Laura’s note: I’m so excited to share a guest post from my Dad (Ron) on TJCC. His first blog debut was a stellar book review on Laura Reviews. He’s a writer too, working on a few books as we speak.
In the TJCC spirit of culture and stories, I asked him to share some anecdotes about his childhood and family traditions. And when I read this and talked to him, I learned a ton about my Dad that I never knew – about the rich history of my family’s Italian traditions, my Italian heritage and that my grandmother was a bootlegger.
Even though I never had the chance to meet her, I’m glad she was groovy.
Thanks Dad – this is a great story. You rock.
Growing up in an Italian family, I was lucky to enjoy and share the family’s many customs and traditions.
My father and mother were born in the small village of San Valentino in the Abruzzi region on the eastern side of Italy opposite Rome. Like many immigrants, they came to “L’America” early in the 20th century, in steerage class of an alleged ocean liner. They worked hard, maintained their customs, and raised their families.
Our family of five children (two boys; three girls) lived in a two-family house my father built in Peekskill NY; the upper floor had rent-paying tenants. On the lower floor, my brother and I shared one of the three bedrooms, and my three sisters shared one other bedroom. There was only one clothes closet in the house … in my parents’ bedroom. So: unoccupied door knobs were precious items for hanging up what few clothes we had, first come-first served.
Sunday dinner was served at 12 noon SHARP, and included as many as four or five courses of home-made pasta, roast chicken, fresh-made Italian bread right out of the oven, fresh salad, and the best tasting Italian desserts (The joys of a high carb diet!).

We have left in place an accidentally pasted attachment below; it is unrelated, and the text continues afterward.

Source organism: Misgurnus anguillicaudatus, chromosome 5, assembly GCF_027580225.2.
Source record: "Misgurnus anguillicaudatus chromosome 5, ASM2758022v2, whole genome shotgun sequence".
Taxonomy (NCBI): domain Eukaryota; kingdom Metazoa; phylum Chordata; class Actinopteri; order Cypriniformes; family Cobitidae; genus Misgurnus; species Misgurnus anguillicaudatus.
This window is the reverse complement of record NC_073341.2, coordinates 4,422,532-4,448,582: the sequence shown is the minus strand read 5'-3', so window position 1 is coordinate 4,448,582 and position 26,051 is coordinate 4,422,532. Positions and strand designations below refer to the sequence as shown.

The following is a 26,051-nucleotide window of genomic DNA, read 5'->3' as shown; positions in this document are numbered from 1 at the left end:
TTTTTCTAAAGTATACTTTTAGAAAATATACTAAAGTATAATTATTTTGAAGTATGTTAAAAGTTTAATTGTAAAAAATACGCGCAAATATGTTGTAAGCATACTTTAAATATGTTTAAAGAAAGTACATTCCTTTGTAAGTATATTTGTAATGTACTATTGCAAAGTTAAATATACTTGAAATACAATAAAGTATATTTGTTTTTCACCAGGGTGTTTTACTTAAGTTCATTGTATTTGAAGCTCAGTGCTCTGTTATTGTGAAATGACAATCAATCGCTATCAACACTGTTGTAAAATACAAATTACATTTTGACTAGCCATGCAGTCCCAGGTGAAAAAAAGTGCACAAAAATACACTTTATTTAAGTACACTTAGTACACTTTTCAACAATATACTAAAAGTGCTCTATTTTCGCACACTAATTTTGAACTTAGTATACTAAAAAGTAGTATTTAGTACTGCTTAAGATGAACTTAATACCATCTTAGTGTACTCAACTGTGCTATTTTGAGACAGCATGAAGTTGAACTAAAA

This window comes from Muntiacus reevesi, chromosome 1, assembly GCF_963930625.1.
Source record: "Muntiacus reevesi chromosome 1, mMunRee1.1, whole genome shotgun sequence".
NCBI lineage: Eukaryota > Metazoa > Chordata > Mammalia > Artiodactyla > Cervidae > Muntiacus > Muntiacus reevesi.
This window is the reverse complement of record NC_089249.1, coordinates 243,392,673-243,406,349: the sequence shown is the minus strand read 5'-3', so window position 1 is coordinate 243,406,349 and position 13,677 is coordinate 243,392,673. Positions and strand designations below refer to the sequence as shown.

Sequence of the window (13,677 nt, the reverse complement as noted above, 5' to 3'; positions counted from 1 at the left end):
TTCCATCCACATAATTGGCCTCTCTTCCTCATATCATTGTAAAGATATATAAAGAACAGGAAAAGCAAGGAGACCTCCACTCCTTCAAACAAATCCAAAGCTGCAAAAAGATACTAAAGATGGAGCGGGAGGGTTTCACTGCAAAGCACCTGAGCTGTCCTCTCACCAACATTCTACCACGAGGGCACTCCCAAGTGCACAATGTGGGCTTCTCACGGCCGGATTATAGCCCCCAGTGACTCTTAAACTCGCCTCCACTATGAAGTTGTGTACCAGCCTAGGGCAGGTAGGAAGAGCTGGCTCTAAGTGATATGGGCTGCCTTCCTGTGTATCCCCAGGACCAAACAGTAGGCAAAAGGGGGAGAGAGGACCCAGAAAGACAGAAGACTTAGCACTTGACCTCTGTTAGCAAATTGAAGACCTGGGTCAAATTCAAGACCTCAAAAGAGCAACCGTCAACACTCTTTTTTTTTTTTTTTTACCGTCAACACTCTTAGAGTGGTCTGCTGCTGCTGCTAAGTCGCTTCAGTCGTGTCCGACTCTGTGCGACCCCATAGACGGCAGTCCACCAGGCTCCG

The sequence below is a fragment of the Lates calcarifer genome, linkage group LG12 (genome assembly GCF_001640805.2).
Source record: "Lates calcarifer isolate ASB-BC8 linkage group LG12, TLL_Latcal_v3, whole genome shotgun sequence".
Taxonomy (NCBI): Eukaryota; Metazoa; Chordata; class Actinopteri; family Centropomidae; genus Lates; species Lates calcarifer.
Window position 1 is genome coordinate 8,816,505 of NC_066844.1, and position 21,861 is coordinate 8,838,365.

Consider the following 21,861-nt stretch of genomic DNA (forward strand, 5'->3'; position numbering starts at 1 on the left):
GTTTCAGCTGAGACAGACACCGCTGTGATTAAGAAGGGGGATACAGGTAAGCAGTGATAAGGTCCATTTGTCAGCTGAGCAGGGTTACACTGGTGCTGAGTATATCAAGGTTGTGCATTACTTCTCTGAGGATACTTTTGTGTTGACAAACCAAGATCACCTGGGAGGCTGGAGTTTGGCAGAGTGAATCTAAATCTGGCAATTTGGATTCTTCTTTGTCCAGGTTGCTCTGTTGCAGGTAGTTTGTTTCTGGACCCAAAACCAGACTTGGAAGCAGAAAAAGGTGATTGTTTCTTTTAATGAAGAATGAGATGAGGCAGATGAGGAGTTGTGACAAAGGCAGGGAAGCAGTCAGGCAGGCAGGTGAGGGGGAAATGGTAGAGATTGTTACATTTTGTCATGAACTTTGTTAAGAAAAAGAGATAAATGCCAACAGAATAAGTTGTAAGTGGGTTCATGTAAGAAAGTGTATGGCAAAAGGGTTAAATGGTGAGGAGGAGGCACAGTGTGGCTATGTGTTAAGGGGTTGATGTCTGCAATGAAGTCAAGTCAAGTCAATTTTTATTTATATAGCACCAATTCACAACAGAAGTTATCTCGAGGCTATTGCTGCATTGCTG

Gardens … in the Italian tradition
Each year, a huge vegetable garden was planted, tended, and maintained by my mother (who had an unbelievable talent also for growing beautiful roses), the garden included a tremendous variety of plantings especially tomatoes. We ate them fresh off the vine!
Another food miracle is fresh figs. We always had two fig trees. Eat a ripe fig picked right off the tree, or miss a true treat. There was a small price to pay, however: for every winter the fig trees had to be wrapped and buried to prevent freezing.
… and Pasta … an Italian Tradition
Pasta has conquered the world! It’s impossible to give it up. It is one of the most common and beloved foods, and has its own regional aspect. As far as its formats, it has a quite almost-infinite number of shapes: for example: spaghetti, lasagna, noodles, etc.
The best pasta in the world was the spaghetti hand-made by my mother on a typical Tuesday, Thursday, and Saturday – homemade pasta days. On those days too, you woke up in the morning to meatballs being fried. And if you were lucky, you might get one before they were put in the sauce.
My boyhood friend, Bernard, now an eminent psychiatrist in Boston. ..and also a lawyer . . . always seemed to be playing in our back yard on those three homemade pasta days. Even he admits that his almost-Adonis-handsome-ness is attributed to “Ma’s “spaghetti. Besides speaking nine other foreign languages, Bernie also speaks the Abruzzi dialect fluently and claims he didn’t realize he was NOT Italian until he went away to college.
Easter … in the Italian Tradition